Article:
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We have an IIS ARR server which load balances out to two different individual IIS servers.

The servers in question are our internal Staging servers. Three months ago I created a free Let's Encrypt SSL Cert to use on these servers. As is the case with Let's Encrypt, it expired after 3 months. So today I got around to creating a new cert, and I replaced the old certs on the ARR server and both load balanced servers.

After doing that, and then going back to the site in any browser (including incognito mode), it's still showing the old invalid cert. I even went to the site on laptops that have never been to this site before just to see if the old cert was cached in my browser. Even those laptops loaded the site with the Not Secure warning.

These are the steps I've taken:

On the ARR server:

  • In IIS, on the server, open "Server Certificates"
  • Remove the old cert
  • Import the new cert
  • Verify the new expiry date is now 3 months out
  • IISReset

enter image description here

On the Two Load Balanced Servers:

  • In IIS, on the server, open "Server Certificates"
  • Remove the old cert
  • Import the new cert
  • Verify the new expiry date is now 3 months out
  • On the site, go into Bindings
  • Drill into SSL and verify that the SSL cert is the new one
  • IISReset

enter image description here

Yet despite all traces of the old cert being removed, including deleting the actual file, no matter what I do, it loads in every browser (ie, chrome, ff) on every computer showing the old cert still.

I don't know what else to do.

If this helps:

enter image description here

(I should add... there is a LOT of this exact same question on many different forums. I've read dozens of them. None of them have to lead me to a solution.)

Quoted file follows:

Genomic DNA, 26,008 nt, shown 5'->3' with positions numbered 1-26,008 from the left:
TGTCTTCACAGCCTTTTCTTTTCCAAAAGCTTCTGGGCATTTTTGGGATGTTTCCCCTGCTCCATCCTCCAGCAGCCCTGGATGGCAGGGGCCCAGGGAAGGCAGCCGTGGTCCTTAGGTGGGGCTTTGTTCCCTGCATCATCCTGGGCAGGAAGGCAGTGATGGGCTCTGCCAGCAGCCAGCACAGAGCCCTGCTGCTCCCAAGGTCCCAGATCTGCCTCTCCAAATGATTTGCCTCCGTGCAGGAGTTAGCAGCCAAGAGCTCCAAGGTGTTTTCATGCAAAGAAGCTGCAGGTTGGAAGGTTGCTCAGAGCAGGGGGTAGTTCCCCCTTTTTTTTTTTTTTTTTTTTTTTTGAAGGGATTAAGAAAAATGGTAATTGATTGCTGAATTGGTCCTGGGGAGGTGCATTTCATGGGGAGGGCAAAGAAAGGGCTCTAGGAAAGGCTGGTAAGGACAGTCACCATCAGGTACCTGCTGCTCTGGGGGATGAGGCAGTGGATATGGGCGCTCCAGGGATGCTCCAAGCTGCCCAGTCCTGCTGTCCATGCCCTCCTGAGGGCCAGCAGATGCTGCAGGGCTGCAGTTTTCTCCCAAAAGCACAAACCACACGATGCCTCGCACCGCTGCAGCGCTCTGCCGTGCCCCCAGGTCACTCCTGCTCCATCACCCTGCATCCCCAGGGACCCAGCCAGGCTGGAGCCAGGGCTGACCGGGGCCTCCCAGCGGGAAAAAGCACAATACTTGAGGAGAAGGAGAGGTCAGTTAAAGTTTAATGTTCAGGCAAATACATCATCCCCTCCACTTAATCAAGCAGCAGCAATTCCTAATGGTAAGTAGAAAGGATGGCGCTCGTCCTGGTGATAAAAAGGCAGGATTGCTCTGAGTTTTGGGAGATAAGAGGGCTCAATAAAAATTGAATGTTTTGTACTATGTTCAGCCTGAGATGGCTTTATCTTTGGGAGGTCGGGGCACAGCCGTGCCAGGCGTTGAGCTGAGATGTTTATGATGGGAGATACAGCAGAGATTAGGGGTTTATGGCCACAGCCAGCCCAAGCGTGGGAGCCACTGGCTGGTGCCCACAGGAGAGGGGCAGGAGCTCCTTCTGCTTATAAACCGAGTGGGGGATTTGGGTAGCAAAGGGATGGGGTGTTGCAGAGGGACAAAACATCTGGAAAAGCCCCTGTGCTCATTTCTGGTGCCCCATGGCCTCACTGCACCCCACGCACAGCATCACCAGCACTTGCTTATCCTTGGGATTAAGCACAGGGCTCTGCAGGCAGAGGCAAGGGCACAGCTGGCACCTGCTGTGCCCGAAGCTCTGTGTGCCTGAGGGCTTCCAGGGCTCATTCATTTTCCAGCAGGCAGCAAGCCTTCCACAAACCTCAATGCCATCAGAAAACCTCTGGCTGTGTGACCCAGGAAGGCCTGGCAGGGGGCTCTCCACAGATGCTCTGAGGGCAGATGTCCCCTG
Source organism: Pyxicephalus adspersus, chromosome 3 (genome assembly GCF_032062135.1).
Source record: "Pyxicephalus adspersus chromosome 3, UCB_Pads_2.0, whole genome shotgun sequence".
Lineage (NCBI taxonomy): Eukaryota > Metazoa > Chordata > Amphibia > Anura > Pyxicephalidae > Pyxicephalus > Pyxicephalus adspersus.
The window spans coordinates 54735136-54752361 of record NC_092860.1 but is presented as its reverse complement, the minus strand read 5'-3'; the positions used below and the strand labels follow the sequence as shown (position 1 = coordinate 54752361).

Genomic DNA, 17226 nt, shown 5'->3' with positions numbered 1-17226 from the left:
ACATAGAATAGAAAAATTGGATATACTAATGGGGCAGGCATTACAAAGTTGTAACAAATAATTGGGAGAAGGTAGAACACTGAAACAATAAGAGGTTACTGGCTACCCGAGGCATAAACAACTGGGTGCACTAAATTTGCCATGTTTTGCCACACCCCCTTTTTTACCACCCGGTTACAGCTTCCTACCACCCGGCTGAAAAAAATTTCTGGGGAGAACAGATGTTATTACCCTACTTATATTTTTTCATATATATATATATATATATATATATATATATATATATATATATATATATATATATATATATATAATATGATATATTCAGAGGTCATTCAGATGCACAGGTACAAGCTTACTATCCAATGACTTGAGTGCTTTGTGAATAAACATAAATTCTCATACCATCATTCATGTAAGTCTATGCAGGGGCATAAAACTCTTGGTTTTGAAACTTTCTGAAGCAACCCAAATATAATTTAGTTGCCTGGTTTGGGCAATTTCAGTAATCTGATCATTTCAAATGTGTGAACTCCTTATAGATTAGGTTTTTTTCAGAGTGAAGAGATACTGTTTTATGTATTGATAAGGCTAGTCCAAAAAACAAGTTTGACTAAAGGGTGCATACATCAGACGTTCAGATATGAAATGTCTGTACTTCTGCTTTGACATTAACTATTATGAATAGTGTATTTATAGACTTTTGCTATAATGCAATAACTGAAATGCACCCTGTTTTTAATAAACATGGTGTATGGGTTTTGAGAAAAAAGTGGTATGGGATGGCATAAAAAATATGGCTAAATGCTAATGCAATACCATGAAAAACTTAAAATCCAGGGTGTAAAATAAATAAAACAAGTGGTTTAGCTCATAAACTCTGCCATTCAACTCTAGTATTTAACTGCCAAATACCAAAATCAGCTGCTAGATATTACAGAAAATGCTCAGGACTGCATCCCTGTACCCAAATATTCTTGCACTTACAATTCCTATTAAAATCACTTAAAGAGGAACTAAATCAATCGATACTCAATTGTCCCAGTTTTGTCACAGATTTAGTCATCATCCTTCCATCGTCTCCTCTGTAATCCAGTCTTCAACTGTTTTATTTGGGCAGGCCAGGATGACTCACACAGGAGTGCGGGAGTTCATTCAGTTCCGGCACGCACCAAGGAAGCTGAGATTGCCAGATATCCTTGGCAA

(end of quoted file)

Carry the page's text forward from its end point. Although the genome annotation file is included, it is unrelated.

5 Answers 5

10

You need to select the new certificate under the Default website for https 443 port. (bindings)

enter image description here

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    This must be the accepted answer.
    – Denis
    Commented Jul 10, 2022 at 21:31
6

If your load balancer is taking the SSL offload then it will be the device that terminates the SSL connection and performs the handshake. You'll need to make sure the load balancer has the correct certificate.

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  • Thanks! But I for sure did that. I put the new cert on all three servers. The load balancer (ARR) and the two actual content servers. Commented Sep 11, 2018 at 19:21
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    On the ARR you might also need to change the certificate for the "site" or whatever they call it. I believe site-specific certificate settings will override server cert settings. I'm sorry I'm not sounding very helpful, I don't have an IIS in front of me right now. Commented Sep 11, 2018 at 19:33
  • I'm not sure I follow. I've dug all through the ARR server in IIS and I'm not seeing a way to assign a cert to a site here. Only on the server level. Commented Sep 11, 2018 at 20:25
  • @CaseyCrookston You might use a tool like Jexus Manager to check certificate mapping, docs.jexusmanager.com/tutorials/https-binding.html
    – Lex Li
    Commented Sep 12, 2018 at 1:00